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The East African : Jun 21st 2015
The EastAfrican 26 ROAMING FREELY Rwanda, Kenya SMS rates to fall Ta≥i≠ cha≥ges on text messages and accessing mobile data ac≥oss the two count≥ies will be ≥emoved late≥ this month By CHRISTABEL LIGAMI Special Correspondent S ending a text message and accessing mobile data between Kenya and Rwanda will soon be tax-free for mobile phone subscribers. The two countries have agreed to remove tariff charges this month, for short message services (SMS) and data in order to fully implement the One Network Area initiative they adopted last year. However, subscribers in Uganda will have to wait until the country’s phone operators are ready to implement the proposal to remove taxes on SMS and data roaming across the three countries. “Consultations on the cost and technologies applied in mobile data and SMS roaming are still underway by the stakeholders, and the One Network Area for data and SMS will be implemented at the end of August,” said Uganda at the recent Northern Corridor Infrastructure Summit in Kampala. The cost of an SMS while roam- ing in Rwanda and Uganda will be $0.12 in bundles, and $0.22 out of bundle; in Kenya, sending an SMS will cost $0.11 in bundles, and $0.20 “Consultations on the cost and technologies applied in mobile data and SMS roaming are still underway by the stakeholders.” Uganda government out of bundle. In the One Network Area, part- ner states agreed that the wholesale price for SMS within the region will not be more than $0.30 cents per SMS, inclusive of all applicable taxes, and the retail price will not exceed $0.60 cents per SMS. The retail rate is the cost incurred in distributing SMSs and calls within a country. The wholesale rate is the agreed interconnection rate between networks. Wholesale charges represent the fees the visited network charges the home network for letting its customers roam on its network. The new charges were agreed on by the partner states at a meeting of regulators held on March 5 based on their consultations with the operators; the resolution was adopted at the Summit earlier this month by Presidents Uhuru Kenyatta of Kenya, Yoweri Museveni of Uganda and Paul Kagame of Rwanda. The drop in roaming charges is expected to stimulate growth in the telecommunications sector and promote cross-border trade. Kenya and Rwanda reported that they have completed linking their SIM card registration to their national ID databases, and are awaiting a legal opinion by their Attorneys General on the data sharing framework of the National ID and SIM card data before August. Uganda’s issuance of IDs has commenced; the legal framework required to provide for linking SIM card registration with the National ID database is now ready, and the BUSINESS JUNE 20-26,2015 Bypass to g≥ow t≥ade, tou≥ism By GITONGA MARETE The EastAfrican LAST WEEK, the Kenya National Highways Authority (KeNHA) announced that the ground-breaking ceremony of the Dongo Kundu bypass will be done soon. The road from Miritini to Mombasa port is expected to improve movement of goods from the port, and will take 36 months to complete. “Mobilisation of equipment is now complete and soon the contractor will commence the project,” said Charles Njogu, in-charge of communications at KeNHA. The project is divided into three ONE NETWORK AREA The One Network Area initiative was agreed on last year. It has led to a decline in mobile phone communication rates across East Africa. The decision to create the One Network Area was reached at the Heads of State Summit in October 2014 in Uganda. Kenya, South Sudan, Uganda and SIM card and ID data integration will be complete by the end of October. According to the Northern Cor- ridor ministers’ report presented in Kampala during the summit, Kenya and Rwanda have finalised the process of registering all the SIM cards and deactivating the unregistered SIM cards. In Uganda, the process of deac- tivating unregistered SIM cards is ongoing. However, the regulation of interception of the Communica- Rwanda will be the first countries in the region to benefit from an expanded initiative that will include data and mobile money services. East Africa has more undersea cables than other area on the continent, making bandwidth and Internet connectivity relatively cheaper. tions Act 2010 is inadequate, and will be amended by December. Some of the challenges in imple- menting the One Area Network area since its adoption are grey traffic, which is leading to loss of revenue for governments and operators, and the absence of harmonised regulations for mobile financial services across the region Central banks are spearheading a study on the provision of mobile financial services across the region. Nai≥obi halts govt spending until July 1 By JAMES ANYANZWA The EastAfrican KENYA HAS suspended all new procurement contracts with its suppliers until the new financial year starts on July 1. The decision came as a result of questions about the allocation of Ksh50.4 billion ($520 million), approved by the country’s legislators to facilitate government operations until June 30. Cabinet Secretary Henry Rotich told The East African that all new government procurements were suspended from June 1 to curb wastage of public funds. “No new contracts will be signed until the next financial year because we want to correct pending bills,” said Mr Rotich. The Treasury said it aims to clamp down on unnecessary spending by government ministries, departments and agencies (MDAs), as they rush to complete their budgetary allocations before the close of the financial year. “We want to avoid that last minute rush to spend. It is part of controlling expenditure because at the last minute, people reallocate mon- ey and spend it on buying items that are not essential,” said Mr Rotich. Kenya has instructed all government agencies to prepare their procurement plans two months before the end of the financial year to avoid underutilisation of development funds. “We want to help people to plan properly because waiting until May and June to start spending is not good. That has been the problem,” Mr Rotich added. Uptake of funds The country’s uptake of development funds is estimated at just 50 per cent of the amount allocated annually, caused by lengthy and cumbersome procurement procedures and delays in the release of funds by the Treasury. Data from the of- $520m Amount approved by Kenya’s legislators to facilitate government operations until June 30 fice of the Controller of Budget shows that overall expenditure by MDAs during the first half (July-December) of the current 2014/2015 financial year stood at Ksh629.1 billion ($6.48 billion), representing an absorption rate of 39.4 per cent. “There is a need for timely release of both recurrent and development funds and realignment of the releases to work plans,” said Controller of Budget Agnes Odhiambo. The use of funds for development projects was Ksh129.2 billion ($1.33 billion), translating into an absorption rate of 26.1 per cent, and recurrent expenditure inclusive of consolidated fund services, was Ksh499.9 billion ($5.15 billion), an absorption rate of 45.3 per cent. Economists estimate that about a third of Kenya’s annual budget is wasted on corruption and non-core expenses executed outside the procurement plan. “People should prepare in advance so that there is no crisis or emergency,” said Thomas Kibua, a senior economist atAfrican Development and Economic Consultants. “Spending should be aligned to a procure- ment plan, and nothing should be purchased outside the plan,” he added. Construction of the Dongo Kundu bypass. Picture: File parts, with the first being construction of a 10km stretch from Miritini to Kipevu, linking the port with the Mombasa-Nairobi highway. The second section covers Mwache to Dongo Kundu, which includes building of long-span bridges, and the third section will be from Dongo Kundu to Kibundani to join Likoni-Lunga Lunga road. William Kidima, a Ugandan business representative in Mombasa, said construction of the road will improve movement of cargo to neighbouring countries. “We are glad that something is being done,” he said. The road has also has been hailed as the solution to the problem of congestion at the Likoni ferry. With over 300,000 people and 5,000 vehicles using the channel each day, the Kenya Ferry Services needs to address the problem of ferry breakdowns and delays. Railways in the region transport just five per cent of cargo from the ports of Mombasa and Dar es Salaam; the rest is ferried by road. “If you look at the two port cities, there is poor planning of infrastructure. And with the low offtake of cargo by the railway, the ports have been choked, a situation that has stifled trade and slowed growth of the regional economies,” said Kenneth Mwige, secretary general of the Intergovernmental Standing Committee on Shipping. The tourism industry will also benefit from the new road. “Tourism at the South Coast has never achieved its potential due to the challenges at the Likoni channel. The road will unlock the potential of Ukunda and Diani,” said Kenya Association of Hotelkeepers and Caterers executive officer Sam Ikwaye.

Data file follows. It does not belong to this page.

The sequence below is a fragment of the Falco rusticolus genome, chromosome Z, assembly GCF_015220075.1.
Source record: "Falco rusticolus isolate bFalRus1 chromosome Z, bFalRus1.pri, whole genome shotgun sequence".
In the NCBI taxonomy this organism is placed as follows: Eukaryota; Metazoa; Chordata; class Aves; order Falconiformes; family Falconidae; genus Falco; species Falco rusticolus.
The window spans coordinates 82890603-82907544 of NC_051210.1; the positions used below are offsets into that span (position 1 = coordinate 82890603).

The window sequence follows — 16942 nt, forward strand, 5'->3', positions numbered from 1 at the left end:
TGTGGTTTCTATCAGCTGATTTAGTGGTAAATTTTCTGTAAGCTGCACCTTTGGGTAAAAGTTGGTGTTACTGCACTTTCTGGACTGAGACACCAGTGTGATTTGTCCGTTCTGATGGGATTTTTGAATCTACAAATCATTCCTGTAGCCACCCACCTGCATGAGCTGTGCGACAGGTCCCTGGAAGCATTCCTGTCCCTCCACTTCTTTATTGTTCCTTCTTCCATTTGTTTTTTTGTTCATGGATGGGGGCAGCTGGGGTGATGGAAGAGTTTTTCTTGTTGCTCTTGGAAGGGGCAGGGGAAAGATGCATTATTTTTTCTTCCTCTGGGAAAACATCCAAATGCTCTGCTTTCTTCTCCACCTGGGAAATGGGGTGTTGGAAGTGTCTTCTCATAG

Jun 14th 2015